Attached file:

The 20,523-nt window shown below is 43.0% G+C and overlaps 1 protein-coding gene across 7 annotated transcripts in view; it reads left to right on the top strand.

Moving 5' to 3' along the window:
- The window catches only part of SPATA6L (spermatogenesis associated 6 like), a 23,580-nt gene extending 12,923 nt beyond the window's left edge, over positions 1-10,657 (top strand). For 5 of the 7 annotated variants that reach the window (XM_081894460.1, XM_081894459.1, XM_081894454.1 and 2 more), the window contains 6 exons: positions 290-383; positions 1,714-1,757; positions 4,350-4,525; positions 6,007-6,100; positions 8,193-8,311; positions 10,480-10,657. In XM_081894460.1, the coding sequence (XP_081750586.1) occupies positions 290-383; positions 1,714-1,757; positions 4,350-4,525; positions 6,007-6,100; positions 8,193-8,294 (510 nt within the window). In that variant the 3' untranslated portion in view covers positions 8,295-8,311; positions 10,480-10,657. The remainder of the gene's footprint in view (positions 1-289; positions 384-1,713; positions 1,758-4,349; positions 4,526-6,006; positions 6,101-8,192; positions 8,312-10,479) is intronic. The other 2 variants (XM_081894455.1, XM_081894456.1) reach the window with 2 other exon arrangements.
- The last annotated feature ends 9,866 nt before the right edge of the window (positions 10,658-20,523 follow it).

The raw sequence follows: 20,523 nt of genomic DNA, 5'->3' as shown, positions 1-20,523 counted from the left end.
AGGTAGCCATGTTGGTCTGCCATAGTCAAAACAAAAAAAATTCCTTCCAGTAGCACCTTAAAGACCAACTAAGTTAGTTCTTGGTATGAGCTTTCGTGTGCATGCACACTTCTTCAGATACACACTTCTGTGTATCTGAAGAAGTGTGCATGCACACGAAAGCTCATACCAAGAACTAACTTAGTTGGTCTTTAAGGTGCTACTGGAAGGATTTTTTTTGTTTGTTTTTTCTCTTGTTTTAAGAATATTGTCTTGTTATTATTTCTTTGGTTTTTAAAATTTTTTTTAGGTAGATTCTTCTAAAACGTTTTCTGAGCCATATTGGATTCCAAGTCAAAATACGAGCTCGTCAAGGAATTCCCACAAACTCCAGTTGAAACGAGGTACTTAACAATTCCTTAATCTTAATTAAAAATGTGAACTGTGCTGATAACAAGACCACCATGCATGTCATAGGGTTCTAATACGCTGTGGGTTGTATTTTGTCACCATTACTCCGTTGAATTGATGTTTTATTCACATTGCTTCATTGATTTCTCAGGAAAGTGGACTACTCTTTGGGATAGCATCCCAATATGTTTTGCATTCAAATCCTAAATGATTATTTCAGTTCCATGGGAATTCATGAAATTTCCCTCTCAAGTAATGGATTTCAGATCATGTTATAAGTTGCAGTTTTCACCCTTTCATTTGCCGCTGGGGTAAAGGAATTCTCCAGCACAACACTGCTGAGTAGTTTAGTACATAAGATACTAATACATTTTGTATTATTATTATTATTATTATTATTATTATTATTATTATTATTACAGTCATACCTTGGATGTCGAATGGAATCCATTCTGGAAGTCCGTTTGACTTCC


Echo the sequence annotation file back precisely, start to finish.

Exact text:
The 20,523-nt window shown below is 43.0% G+C and overlaps 1 protein-coding gene across 7 annotated transcripts in view; it reads left to right on the top strand.

Moving 5' to 3' along the window:
- The window catches only part of SPATA6L (spermatogenesis associated 6 like), a 23,580-nt gene extending 12,923 nt beyond the window's left edge, over positions 1-10,657 (top strand). For 5 of the 7 annotated variants that reach the window (XM_081894460.1, XM_081894459.1, XM_081894454.1 and 2 more), the window contains 6 exons: positions 290-383; positions 1,714-1,757; positions 4,350-4,525; positions 6,007-6,100; positions 8,193-8,311; positions 10,480-10,657. In XM_081894460.1, the coding sequence (XP_081750586.1) occupies positions 290-383; positions 1,714-1,757; positions 4,350-4,525; positions 6,007-6,100; positions 8,193-8,294 (510 nt within the window). In that variant the 3' untranslated portion in view covers positions 8,295-8,311; positions 10,480-10,657. The remainder of the gene's footprint in view (positions 1-289; positions 384-1,713; positions 1,758-4,349; positions 4,526-6,006; positions 6,101-8,192; positions 8,312-10,479) is intronic. The other 2 variants (XM_081894455.1, XM_081894456.1) reach the window with 2 other exon arrangements.
- The last annotated feature ends 9,866 nt before the right edge of the window (positions 10,658-20,523 follow it).

The raw sequence follows: 20,523 nt of genomic DNA, 5'->3' as shown, positions 1-20,523 counted from the left end.
AGGTAGCCATGTTGGTCTGCCATAGTCAAAACAAAAAAAATTCCTTCCAGTAGCACCTTAAAGACCAACTAAGTTAGTTCTTGGTATGAGCTTTCGTGTGCATGCACACTTCTTCAGATACACACTTCTGTGTATCTGAAGAAGTGTGCATGCACACGAAAGCTCATACCAAGAACTAACTTAGTTGGTCTTTAAGGTGCTACTGGAAGGATTTTTTTTGTTTGTTTTTTCTCTTGTTTTAAGAATATTGTCTTGTTATTATTTCTTTGGTTTTTAAAATTTTTTTTAGGTAGATTCTTCTAAAACGTTTTCTGAGCCATATTGGATTCCAAGTCAAAATACGAGCTCGTCAAGGAATTCCCACAAACTCCAGTTGAAACGAGGTACTTAACAATTCCTTAATCTTAATTAAAAATGTGAACTGTGCTGATAACAAGACCACCATGCATGTCATAGGGTTCTAATACGCTGTGGGTTGTATTTTGTCACCATTACTCCGTTGAATTGATGTTTTATTCACATTGCTTCATTGATTTCTCAGGAAAGTGGACTACTCTTTGGGATAGCATCCCAATATGTTTTGCATTCAAATCCTAAATGATTATTTCAGTTCCATGGGAATTCATGAAATTTCCCTCTCAAGTAATGGATTTCAGATCATGTTATAAGTTGCAGTTTTCACCCTTTCATTTGCCGCTGGGGTAAAGGAATTCTCCAGCACAACACTGCTGAGTAGTTTAGTACATAAGATACTAATACATTTTGTATTATTATTATTATTATTATTATTATTATTATTATTATTATTACAGTCATACCTTGGATGTCGAATGGAATCCATTCTGGAAGTCCGTTTGACTTCC